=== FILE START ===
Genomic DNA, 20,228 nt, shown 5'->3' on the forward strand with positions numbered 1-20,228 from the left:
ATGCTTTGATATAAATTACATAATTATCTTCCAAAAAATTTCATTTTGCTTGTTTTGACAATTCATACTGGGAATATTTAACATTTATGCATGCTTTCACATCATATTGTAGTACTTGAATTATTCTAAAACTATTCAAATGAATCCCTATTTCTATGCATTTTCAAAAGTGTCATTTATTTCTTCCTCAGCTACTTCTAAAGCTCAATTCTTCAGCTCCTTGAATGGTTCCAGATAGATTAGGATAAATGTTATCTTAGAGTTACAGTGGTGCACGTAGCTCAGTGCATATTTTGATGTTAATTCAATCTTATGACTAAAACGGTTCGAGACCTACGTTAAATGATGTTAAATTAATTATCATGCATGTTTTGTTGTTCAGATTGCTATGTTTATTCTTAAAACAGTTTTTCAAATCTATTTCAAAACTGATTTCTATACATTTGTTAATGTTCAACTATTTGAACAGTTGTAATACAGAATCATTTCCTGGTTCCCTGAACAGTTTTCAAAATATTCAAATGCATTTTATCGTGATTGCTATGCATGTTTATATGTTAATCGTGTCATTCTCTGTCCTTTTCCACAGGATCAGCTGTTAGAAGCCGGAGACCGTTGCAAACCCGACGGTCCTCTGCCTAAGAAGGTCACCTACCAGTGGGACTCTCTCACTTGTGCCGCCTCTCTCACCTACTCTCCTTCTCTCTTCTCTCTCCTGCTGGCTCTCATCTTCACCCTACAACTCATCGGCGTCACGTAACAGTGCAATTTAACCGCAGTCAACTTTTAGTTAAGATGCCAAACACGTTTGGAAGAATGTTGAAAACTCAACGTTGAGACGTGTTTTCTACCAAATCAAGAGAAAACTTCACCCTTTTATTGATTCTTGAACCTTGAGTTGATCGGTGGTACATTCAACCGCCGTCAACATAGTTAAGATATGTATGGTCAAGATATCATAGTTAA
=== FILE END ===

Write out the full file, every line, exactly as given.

Genomic DNA, 20,228 nt, shown 5'->3' on the forward strand with positions numbered 1-20,228 from the left:
ATGCTTTGATATAAATTACATAATTATCTTCCAAAAAATTTCATTTTGCTTGTTTTGACAATTCATACTGGGAATATTTAACATTTATGCATGCTTTCACATCATATTGTAGTACTTGAATTATTCTAAAACTATTCAAATGAATCCCTATTTCTATGCATTTTCAAAAGTGTCATTTATTTCTTCCTCAGCTACTTCTAAAGCTCAATTCTTCAGCTCCTTGAATGGTTCCAGATAGATTAGGATAAATGTTATCTTAGAGTTACAGTGGTGCACGTAGCTCAGTGCATATTTTGATGTTAATTCAATCTTATGACTAAAACGGTTCGAGACCTACGTTAAATGATGTTAAATTAATTATCATGCATGTTTTGTTGTTCAGATTGCTATGTTTATTCTTAAAACAGTTTTTCAAATCTATTTCAAAACTGATTTCTATACATTTGTTAATGTTCAACTATTTGAACAGTTGTAATACAGAATCATTTCCTGGTTCCCTGAACAGTTTTCAAAATATTCAAATGCATTTTATCGTGATTGCTATGCATGTTTATATGTTAATCGTGTCATTCTCTGTCCTTTTCCACAGGATCAGCTGTTAGAAGCCGGAGACCGTTGCAAACCCGACGGTCCTCTGCCTAAGAAGGTCACCTACCAGTGGGACTCTCTCACTTGTGCCGCCTCTCTCACCTACTCTCCTTCTCTCTTCTCTCTCCTGCTGGCTCTCATCTTCACCCTACAACTCATCGGCGTCACGTAACAGTGCAATTTAACCGCAGTCAACTTTTAGTTAAGATGCCAAACACGTTTGGAAGAATGTTGAAAACTCAACGTTGAGACGTGTTTTCTACCAAATCAAGAGAAAACTTCACCCTTTTATTGATTCTTGAACCTTGAGTTGATCGGTGGTACATTCAACCGCCGTCAACATAGTTAAGATATGTATGGTCAAGATATCATAGTTAA